broken image

Figure 4. Example of a typical water meter use case


The framework is downloadable as a XLSX file as well as PDF here.

The sweet spot for the different mature technologies can be summarized as:

No external power source and stationary position deep indoors or underground is usually a good candidate for NB-IoT or a dual mode module that operates on NB-IoT most of the time and can switch to LTE-M for SW and FW OTA (Over The Air) upgrades. Sensors in water and sewage mounted underground would be a great example.

No or limited external power source, moving around at modest speeds, requirements for voice and SMS, support for eSIM in a limited footprint. Typically a good candidate for LTE-M.

External power source, requirements for a large and unpredictable footprint, moderate to high data rates, eSIM, voice and SMS support. Typically a good candidate for LTE-Cat1 and Cat1-bis as well as 5G NR and higher LTE-Cat standards. Track and trace of trucks, trailers and construction equipment would be a great example.

Where to seek additional guidance on technology selection

Engaging with a knowledgeable 3rd party to ensure the optimum technology is selected for the specific use-case and its footprint is a best practice. These 3rd parties can be found in these four categories of organizations:

IoT connectivity service providers like leading MNOs and MVNOs (Mobile Virtual Network Operator) with a strong IoT practice can advise on technology selection and know exactly the capabilities of their local OpCos and respective roaming partners on a country-by-country basis. In addition, they usually have a sizeable ecosystem of vertically aligned partners. Some of them can also project manage complete pilots or production roll outs.

IoT Module Manufacturers like Quectel, Semtech/Sierra Wireless and Telit/Cinterion to name a few.

SIs (System Integrators) with sizeable IoT practices

IoT focused Technology Advisory organizations like Transforma Insights, Berg Insight and Lionfish Tech Advisors to name a few.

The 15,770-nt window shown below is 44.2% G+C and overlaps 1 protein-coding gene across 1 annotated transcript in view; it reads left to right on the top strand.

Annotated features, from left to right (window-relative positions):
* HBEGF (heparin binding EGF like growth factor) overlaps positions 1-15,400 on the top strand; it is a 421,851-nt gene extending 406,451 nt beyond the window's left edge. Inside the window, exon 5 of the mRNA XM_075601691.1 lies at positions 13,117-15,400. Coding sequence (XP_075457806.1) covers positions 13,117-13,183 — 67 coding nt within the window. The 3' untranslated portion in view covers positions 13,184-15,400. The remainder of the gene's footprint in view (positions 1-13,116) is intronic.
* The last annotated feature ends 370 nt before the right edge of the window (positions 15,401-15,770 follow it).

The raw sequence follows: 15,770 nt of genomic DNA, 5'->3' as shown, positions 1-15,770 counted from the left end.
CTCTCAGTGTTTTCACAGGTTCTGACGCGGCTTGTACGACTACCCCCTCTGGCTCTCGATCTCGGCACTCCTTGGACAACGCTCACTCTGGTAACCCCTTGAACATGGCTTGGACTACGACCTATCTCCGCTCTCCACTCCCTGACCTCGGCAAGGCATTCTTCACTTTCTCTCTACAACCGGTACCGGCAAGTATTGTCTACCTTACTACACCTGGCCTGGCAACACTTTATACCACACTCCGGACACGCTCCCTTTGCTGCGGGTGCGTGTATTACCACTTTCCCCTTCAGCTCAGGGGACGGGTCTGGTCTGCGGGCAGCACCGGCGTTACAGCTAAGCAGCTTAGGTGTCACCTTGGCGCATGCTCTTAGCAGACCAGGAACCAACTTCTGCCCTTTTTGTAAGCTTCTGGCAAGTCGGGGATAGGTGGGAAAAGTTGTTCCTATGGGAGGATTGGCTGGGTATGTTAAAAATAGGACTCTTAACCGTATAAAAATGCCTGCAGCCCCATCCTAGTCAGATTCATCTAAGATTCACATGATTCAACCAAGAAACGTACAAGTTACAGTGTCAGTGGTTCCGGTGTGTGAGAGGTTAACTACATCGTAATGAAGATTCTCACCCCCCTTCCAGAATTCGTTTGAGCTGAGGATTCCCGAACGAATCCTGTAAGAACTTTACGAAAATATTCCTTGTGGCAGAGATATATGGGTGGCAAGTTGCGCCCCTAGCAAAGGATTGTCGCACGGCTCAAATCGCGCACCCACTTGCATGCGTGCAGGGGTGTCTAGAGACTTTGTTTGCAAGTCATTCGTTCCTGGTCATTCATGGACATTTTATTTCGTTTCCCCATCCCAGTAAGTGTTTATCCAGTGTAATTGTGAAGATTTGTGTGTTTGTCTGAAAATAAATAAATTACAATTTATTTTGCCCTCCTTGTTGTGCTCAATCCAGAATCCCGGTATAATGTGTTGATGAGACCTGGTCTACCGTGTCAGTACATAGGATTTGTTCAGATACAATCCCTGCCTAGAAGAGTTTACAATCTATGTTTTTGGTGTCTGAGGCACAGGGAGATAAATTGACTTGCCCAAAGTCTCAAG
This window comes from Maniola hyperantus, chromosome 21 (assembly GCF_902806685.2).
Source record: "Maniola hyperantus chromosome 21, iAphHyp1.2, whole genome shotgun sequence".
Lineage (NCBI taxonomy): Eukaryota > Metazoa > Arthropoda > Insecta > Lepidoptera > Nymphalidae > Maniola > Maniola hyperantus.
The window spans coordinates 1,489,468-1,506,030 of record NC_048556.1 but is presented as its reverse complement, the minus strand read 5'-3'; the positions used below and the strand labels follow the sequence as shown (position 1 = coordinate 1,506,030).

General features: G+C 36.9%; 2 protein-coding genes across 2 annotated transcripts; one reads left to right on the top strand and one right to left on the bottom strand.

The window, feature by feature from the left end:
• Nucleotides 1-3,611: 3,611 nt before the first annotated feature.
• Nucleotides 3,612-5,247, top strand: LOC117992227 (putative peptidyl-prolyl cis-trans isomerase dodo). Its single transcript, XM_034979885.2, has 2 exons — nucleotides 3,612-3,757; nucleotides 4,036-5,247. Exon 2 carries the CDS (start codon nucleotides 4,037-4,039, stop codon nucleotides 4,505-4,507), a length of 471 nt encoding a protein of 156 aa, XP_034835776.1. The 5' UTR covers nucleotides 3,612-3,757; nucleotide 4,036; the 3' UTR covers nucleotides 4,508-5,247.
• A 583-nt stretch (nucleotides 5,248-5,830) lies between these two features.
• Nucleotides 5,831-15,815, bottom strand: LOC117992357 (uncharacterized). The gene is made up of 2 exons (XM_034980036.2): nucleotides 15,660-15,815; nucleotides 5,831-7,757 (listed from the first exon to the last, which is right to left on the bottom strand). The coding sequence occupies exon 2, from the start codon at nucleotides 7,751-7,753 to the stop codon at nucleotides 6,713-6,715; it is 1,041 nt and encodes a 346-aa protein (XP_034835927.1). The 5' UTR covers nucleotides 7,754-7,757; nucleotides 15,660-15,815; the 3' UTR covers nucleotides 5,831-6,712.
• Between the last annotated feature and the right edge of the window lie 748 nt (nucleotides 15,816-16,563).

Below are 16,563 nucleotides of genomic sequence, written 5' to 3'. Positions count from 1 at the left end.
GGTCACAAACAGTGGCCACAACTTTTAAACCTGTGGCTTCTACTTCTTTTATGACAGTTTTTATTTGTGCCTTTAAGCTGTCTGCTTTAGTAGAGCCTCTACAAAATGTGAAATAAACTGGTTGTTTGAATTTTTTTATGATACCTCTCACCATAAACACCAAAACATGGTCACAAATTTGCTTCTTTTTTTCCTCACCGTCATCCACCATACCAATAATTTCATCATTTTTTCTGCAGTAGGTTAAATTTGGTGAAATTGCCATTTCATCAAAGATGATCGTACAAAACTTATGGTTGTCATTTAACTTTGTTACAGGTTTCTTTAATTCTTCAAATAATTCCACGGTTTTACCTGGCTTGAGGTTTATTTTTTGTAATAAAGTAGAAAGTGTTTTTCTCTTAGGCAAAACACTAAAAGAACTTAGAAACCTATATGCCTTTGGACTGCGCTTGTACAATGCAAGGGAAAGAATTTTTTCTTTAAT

The main success factor is to fully understand the use-case(s) and how they’ll evolve from a functional as well as geographic perspective over time. Once you have each use case described:

Map it to the optimum technologies using the framework and take into consideration the dual mode modules that exist on the market as well as potentially combine more than one module.

Validate the technology selection using 3rd party organizations that can ensure that operators in the desired footprint can support the required functionality.

Factor into the decision that a single truck roll to fix a problem in production may change the TCO calculation dramatically. In many situations, it may be prudent to go with a slightly more expensive module that have more capabilities.

If you have the power budget for a LTE Cat-1 module, it’s usually the most versatile and “safe” bet when you need you have a multi country footprint.


This article is based on publicly available information from mobile operators, IoT module manufacturers and the GSA (Global mobile Suppliers Association) as well as my own analysis.

----- ----- ----- ----- ----- ----- -----


Leif-Olof Wallin is an independent Tech Advisor that specializes in Enterprise Mobility, Frontline Workers, Private Mobile Networks and IoT. Formerly, he was one of the Gartner analysts that published most of the Gartner research around IoT and what happens in the intersection of IoT, advanced analytics and Frontline Workers. LinkedIn:

----- ----- ----- ----- ----- ----- -----